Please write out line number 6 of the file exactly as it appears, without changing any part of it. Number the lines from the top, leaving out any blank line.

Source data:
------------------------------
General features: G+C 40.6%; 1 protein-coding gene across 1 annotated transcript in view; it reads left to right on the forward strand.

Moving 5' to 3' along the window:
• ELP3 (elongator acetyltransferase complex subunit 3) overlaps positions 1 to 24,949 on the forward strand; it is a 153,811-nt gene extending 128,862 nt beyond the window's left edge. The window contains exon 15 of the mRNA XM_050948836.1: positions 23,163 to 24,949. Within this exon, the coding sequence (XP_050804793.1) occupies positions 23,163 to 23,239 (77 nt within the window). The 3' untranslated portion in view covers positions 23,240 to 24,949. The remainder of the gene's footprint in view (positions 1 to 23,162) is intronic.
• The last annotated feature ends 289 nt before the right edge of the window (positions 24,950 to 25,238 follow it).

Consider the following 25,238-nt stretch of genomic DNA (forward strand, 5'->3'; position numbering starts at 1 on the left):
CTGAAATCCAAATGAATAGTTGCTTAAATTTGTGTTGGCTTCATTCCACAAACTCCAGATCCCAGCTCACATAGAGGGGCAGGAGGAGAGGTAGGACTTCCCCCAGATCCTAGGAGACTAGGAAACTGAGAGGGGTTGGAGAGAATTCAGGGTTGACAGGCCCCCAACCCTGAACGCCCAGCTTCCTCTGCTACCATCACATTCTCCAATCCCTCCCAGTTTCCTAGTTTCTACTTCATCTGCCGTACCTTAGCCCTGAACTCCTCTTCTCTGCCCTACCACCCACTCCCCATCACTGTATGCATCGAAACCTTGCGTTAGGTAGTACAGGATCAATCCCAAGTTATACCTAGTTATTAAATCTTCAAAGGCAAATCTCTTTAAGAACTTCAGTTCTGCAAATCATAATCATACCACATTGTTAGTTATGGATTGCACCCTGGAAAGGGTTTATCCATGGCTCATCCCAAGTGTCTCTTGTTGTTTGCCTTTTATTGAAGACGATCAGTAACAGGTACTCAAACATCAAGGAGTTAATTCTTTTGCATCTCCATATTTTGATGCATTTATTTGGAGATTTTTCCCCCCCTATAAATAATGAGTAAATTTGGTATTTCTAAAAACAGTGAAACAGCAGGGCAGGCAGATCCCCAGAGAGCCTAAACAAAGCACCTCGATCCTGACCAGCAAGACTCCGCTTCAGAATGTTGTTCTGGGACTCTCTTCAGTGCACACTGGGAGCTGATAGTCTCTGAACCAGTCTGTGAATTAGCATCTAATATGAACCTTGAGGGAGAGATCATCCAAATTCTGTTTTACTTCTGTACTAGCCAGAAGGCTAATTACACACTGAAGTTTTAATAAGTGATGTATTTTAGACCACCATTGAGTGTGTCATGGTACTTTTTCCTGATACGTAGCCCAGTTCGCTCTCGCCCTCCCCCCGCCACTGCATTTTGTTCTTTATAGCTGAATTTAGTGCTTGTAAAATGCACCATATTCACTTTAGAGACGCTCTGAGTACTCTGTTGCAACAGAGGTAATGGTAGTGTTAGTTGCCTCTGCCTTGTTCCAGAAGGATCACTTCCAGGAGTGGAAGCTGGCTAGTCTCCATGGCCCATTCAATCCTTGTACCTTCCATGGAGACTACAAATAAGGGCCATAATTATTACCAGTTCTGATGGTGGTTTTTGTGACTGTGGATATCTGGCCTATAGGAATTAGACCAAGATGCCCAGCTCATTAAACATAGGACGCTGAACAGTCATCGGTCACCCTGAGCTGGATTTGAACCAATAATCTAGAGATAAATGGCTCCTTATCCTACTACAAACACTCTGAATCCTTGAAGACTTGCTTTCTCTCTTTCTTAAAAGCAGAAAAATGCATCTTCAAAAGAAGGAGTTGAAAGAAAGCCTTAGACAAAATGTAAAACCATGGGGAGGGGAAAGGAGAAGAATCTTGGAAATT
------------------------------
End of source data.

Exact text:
CTGAAATCCAAATGAATAGTTGCTTAAATTTGTGTTGGCTTCATTCCACAAACTCCAGATCCCAGCTCACATAGAGGGGCAGGAGGAGAGGTAGGACTTCCCCCAGATCCTAGGAGACTAGGAAACTGAGAGGGGTTGGAGAGAATTCAGGGTTGACAGGCCCCCAACCCTGAACGCCCAGCTTCCTCTGCTACCATCACATTCTCCAATCCCTCCCAGTTTCCTAGTTTCTACTTCATCTGCCGTACCTTAGCCCTGAACTCCTCTTCTCTGCCCTACCACCCACTCCCCATCACTGTATGCATCGAAACCTTGCGTTAGGTAGTACAGGATCAATCCCAAGTTATACCTAGTTATTAAATCTTCAAAGGCAAATCTCTTTAAGAACTTCAGTTCTGCAAATCATAATCATACCACATTGTTAGTTATGGATTGCACCCTGGAAAGGGTTTATCCATGGCTCATCCCAAGTGTCTCTTGTTGTTTGCCTTTTATTGAAGACGATCAGTAACAGGTACTCAAACATCAAGGAGTTAATTCTTTTGCATCTCCATATTTTGATGCATTTATTTGGAGATTTTTCCCCCCCTATAAATAATGAGTAAATTTGGTATTTCTAAAAACAGTGAAACAGCAGGGCAGGCAGATCCCCAGAGAGCCTAAACAAAGCACCTCGATCCTGACCAGCAAGACTCCGCTTCAGAATGTTGTTCTGGGACTCTCTTCAGTGCACACTGGGAGCTGATAGTCTCTGAACCAGTCTGTGAATTAGCATCTAATATGAACCTTGAGGGAGAGATCATCCAAATTCTGTTTTACTTCTGTACTAGCCAGAAGGCTAATTACACACTGAAGTTTTAATAAGTGATGTATTTTAGACCACCATTGAGTGTGTCATGGTACTTTTTCCTGATACGTAGCCCAGTTCGCTCTCGCCCTCCCCCCGCCACTGCATTTTGTTCTTTATAGCTGAATTTAGTGCTTGTAAAATGCACCATATTCACTTTAGAGACGCTCTGAGTACTCTGTTGCAACAGAGGTAATGGTAGTGTTAGTTGCCTCTGCCTTGTTCCAGAAGGATCACTTCCAGGAGTGGAAGCTGGCTAGTCTCCATGGCCCATTCAATCCTTGTACCTTCCATGGAGACTACAAATAAGGGCCATAATTATTACCAGTTCTGATGGTGGTTTTTGTGACTGTGGATATCTGGCCTATAGGAATTAGACCAAGATGCCCAGCTCATTAAACATAGGACGCTGAACAGTCATCGGTCACCCTGAGCTGGATTTGAACCAATAATCTAGAGATAAATGGCTCCTTATCCTACTACAAACACTCTGAATCCTTGAAGACTTGCTTTCTCTCTTTCTTAAAAGCAGAAAAATGCATCTTCAAAAGAAGGAGTTGAAAGAAAGCCTTAGACAAAATGTAAAACCATGGGGAGGGGAAAGGAGAAGAATCTTGGAAATT